In addition, the United States is concerned that the terms “sexual and reproductive health-care services” and “sexual and reproductive health” have accumulated connotations that suggest the promotion of abortion, or a right to abortion, that are unacceptable to our Administration. The United Nations should not be in the business of promoting abortion, whether in its humanitarian or development work, and its reports and recommendations should not advocate for the creation of new “human rights’’ regarding sexual and reproductive health.
We remain deeply concerned that comprehensive sexuality education programs undermine the protective role of the family in such education and condone harmful sexual risks for young people. We continue to be a stalwart defender of all women, men, children, and families and support programs to improve their health, life, dignity, and well-being.
As President Trump said during his speech to the General Assembly: “Americans will never tire of defending innocent life. We are aware that many United Nations projects have attempted to assert a global right to taxpayer funded abortion on demand, right up until the moment of delivery. Global bureaucrats have absolutely no business attacking the sovereignty of nations that wish to protect innocent life. Like many nations here today, the United States affirms that every child, born and unborn, is a sacred gift from God.”
The United States shares Hungary’s concerns about the treatment of migration in this document. The term “migrant” is not well-defined in international law, and not all migrants are inherently vulnerable, as suggested by paragraphs 70, and 71. Further, with regard to those paragraphs and paragraph 9, the United States does not have any international obligations pertaining to the provision of social services to aliens. As a matter of policy, and under its domestic laws, the United States supports access to emergency health care for everyone on its territory, regardless of immigration status, but does not recognize any right to access to health care beyond emergency services. As a former U.S. Attorney General noted, “No great and prosperous nation can have both a generous welfare system and open borders.”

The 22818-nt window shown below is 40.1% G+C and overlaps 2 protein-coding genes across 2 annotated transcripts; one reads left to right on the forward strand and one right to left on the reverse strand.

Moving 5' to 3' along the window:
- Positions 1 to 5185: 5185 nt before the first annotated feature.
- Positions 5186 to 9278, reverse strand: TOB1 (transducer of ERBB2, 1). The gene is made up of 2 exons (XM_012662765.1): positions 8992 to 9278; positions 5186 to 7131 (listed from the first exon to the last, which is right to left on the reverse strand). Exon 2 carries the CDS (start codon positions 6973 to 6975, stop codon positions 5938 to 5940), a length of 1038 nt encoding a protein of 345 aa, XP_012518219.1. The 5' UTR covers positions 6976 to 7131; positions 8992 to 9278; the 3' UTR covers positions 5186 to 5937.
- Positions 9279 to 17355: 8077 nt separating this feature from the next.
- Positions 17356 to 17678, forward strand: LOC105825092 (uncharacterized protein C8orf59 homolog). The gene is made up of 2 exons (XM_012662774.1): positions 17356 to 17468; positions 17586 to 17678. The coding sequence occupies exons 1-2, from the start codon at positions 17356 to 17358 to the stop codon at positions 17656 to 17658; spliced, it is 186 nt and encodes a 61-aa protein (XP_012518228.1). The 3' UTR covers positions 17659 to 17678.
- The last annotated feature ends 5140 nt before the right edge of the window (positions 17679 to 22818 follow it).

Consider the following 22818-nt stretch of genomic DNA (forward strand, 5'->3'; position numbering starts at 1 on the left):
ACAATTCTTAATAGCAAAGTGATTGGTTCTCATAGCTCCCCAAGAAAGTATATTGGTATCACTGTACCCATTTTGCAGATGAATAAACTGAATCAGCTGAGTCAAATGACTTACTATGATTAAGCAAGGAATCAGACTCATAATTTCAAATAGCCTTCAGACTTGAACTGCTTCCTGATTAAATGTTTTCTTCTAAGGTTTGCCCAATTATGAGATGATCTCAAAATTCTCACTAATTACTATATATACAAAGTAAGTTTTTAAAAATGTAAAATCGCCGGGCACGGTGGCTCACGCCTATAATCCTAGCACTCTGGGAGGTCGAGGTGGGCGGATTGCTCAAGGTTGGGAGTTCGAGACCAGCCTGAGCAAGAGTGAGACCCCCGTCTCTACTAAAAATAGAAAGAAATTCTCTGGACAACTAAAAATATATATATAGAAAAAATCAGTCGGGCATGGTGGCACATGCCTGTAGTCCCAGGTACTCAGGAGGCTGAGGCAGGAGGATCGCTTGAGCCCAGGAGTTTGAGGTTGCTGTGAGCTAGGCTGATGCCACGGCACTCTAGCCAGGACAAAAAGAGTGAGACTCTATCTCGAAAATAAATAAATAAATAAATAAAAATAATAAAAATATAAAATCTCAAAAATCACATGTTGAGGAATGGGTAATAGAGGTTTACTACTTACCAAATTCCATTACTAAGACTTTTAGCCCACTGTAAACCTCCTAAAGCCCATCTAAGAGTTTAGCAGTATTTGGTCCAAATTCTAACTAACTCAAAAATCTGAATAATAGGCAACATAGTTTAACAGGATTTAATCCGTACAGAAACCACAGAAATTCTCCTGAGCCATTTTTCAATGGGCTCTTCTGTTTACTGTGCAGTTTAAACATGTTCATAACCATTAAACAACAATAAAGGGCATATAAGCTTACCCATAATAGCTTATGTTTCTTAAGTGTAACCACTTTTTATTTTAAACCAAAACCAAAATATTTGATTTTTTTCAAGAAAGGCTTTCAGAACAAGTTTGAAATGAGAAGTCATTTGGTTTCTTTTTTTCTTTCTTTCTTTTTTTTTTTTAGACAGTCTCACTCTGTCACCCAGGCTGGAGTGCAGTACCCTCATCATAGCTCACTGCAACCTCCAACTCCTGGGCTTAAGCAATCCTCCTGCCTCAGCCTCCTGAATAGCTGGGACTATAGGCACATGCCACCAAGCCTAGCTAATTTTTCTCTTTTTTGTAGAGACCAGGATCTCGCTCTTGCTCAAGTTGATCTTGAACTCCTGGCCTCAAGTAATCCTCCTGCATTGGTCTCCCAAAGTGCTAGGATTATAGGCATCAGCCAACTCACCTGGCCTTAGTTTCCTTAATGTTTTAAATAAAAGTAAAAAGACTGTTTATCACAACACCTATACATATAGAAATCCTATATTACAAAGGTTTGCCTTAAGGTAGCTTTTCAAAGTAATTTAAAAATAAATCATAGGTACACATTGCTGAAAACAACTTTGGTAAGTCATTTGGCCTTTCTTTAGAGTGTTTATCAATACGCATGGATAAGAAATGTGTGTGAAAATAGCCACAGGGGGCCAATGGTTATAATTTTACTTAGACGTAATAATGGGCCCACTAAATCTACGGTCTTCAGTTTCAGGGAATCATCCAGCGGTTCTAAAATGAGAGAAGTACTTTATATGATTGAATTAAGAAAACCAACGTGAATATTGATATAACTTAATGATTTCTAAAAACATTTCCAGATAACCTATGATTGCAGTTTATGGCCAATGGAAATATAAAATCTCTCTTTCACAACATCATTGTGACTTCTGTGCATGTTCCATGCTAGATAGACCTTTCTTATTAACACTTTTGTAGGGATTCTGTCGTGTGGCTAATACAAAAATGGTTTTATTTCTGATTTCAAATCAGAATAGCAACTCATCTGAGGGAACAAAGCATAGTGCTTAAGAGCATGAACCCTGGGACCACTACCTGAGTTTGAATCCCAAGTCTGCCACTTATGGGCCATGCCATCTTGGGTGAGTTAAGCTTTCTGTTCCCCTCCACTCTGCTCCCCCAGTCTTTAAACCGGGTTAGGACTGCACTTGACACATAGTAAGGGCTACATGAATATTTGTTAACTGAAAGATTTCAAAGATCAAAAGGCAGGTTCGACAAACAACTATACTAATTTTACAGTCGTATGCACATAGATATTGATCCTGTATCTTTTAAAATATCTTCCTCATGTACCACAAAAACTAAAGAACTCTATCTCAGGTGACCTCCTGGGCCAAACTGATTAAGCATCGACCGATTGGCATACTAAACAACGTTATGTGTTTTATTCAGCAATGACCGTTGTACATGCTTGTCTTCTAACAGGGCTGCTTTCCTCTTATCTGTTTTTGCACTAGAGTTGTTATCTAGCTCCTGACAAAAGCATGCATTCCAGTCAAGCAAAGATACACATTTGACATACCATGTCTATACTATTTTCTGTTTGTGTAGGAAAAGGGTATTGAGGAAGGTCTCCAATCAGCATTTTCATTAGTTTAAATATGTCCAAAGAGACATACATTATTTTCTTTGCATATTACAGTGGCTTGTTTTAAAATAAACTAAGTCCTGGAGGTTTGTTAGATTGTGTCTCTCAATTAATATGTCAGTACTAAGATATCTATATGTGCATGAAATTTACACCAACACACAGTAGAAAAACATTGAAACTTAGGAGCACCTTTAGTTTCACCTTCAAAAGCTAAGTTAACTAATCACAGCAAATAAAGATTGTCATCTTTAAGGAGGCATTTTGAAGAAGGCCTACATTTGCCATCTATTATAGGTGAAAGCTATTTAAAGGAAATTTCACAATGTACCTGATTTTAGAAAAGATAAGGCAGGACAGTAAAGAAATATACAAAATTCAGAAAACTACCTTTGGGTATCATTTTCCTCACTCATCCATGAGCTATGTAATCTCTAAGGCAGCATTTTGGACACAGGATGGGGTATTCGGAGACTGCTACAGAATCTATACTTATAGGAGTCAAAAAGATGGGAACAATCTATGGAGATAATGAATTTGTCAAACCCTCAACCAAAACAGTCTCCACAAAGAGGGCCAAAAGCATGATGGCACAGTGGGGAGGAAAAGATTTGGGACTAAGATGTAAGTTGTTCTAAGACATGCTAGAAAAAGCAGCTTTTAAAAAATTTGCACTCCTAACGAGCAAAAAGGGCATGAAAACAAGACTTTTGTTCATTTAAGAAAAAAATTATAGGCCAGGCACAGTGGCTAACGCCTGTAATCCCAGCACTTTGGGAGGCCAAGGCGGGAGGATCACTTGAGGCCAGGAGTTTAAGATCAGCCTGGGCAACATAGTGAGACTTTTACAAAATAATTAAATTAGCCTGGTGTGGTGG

Further, with regard to those paragraphs and paragraph 9, the United States does not have any international obligations pertaining to the provision of social services to aliens. As a matter of policy, and under its domestic laws, the United States supports access to emergency health care for everyone on its territory, regardless of immigration status, but does not recognize any right to access to health care beyond emergency services. As a former U.S. Attorney General noted, “No great and prosperous nation can have both a generous welfare system and open borders.”
Finally, the United States looks forward to working with all Member States to forge international consensus that takes into account different national and cultural contexts and promotes families and communities as a vital part of the solution. By working together and focusing on the important work of expanding health and opportunities for all people, especially those in situations of risk and/or vulnerability, we can successfully accelerate health for all and achieve the goal of UHC.
Finally, we would like this EOP and our joint statement on September 23rd to be made part of the official General Assembly record. Thank you.